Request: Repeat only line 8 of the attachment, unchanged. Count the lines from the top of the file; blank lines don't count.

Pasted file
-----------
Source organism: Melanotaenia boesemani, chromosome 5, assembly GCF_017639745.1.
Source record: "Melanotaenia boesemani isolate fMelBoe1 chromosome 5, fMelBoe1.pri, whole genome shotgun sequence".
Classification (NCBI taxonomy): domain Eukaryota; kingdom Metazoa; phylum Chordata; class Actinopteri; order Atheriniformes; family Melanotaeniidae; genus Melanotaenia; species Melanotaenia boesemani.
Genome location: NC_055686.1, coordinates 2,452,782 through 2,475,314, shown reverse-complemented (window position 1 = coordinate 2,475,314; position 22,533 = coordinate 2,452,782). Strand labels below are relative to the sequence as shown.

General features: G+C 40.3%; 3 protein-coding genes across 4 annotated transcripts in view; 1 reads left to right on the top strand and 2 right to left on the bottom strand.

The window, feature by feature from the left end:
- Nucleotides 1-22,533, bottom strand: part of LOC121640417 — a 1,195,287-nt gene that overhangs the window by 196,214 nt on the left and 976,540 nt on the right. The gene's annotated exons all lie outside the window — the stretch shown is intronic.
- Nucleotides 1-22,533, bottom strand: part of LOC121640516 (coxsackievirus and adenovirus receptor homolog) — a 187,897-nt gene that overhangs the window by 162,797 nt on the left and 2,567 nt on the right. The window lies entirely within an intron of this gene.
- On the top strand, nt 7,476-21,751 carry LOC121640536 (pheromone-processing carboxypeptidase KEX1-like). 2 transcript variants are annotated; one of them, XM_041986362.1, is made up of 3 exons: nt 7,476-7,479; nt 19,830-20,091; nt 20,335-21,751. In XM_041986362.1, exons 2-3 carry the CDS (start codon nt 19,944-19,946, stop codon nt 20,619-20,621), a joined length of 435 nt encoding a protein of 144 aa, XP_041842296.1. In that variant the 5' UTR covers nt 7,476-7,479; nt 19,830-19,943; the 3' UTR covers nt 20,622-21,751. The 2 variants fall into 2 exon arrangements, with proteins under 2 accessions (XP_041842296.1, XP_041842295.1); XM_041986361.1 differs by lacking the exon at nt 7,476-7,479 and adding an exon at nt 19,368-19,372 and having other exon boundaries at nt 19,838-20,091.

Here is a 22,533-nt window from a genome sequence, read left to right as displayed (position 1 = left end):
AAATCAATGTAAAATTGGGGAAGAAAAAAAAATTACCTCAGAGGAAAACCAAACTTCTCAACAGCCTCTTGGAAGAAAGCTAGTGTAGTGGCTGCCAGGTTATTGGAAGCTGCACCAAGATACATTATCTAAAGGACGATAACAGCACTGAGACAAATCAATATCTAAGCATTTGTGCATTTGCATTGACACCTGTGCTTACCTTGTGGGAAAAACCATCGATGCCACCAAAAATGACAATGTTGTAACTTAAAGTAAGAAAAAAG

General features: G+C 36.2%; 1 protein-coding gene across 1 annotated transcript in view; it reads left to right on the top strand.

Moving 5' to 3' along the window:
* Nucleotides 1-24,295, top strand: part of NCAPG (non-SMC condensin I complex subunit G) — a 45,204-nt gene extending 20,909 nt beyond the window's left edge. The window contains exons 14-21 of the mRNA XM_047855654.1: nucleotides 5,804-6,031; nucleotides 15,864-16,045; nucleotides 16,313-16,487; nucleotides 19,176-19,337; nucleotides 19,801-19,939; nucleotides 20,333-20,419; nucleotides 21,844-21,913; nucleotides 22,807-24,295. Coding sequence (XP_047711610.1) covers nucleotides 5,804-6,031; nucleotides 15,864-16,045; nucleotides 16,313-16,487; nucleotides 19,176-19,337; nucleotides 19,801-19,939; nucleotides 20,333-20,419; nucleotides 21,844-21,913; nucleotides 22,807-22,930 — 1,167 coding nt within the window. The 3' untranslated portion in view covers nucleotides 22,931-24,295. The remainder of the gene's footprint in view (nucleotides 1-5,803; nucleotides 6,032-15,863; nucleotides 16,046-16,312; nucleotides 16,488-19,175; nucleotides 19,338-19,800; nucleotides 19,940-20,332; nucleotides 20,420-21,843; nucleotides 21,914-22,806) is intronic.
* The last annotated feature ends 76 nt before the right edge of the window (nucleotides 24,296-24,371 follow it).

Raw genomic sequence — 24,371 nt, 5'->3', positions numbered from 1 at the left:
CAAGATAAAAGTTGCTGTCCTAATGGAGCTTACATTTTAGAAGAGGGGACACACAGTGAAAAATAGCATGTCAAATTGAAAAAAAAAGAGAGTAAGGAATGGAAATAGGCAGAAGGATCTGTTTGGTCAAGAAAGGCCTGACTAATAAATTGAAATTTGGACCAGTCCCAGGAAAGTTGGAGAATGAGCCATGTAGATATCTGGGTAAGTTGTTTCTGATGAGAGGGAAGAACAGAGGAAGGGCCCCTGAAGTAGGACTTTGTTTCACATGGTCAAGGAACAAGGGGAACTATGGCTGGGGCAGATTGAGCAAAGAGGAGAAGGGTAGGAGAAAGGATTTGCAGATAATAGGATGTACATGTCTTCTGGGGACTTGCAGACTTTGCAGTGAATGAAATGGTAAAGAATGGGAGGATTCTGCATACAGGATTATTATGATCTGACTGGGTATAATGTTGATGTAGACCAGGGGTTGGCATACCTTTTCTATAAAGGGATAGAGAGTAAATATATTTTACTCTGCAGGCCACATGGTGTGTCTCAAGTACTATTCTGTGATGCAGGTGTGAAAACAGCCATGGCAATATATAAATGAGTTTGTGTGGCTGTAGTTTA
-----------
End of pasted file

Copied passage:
- Nucleotides 1-22,533, bottom strand: part of LOC121640516 (coxsackievirus and adenovirus receptor homolog) — a 187,897-nt gene that overhangs the window by 162,797 nt on the left and 2,567 nt on the right. The window lies entirely within an intron of this gene.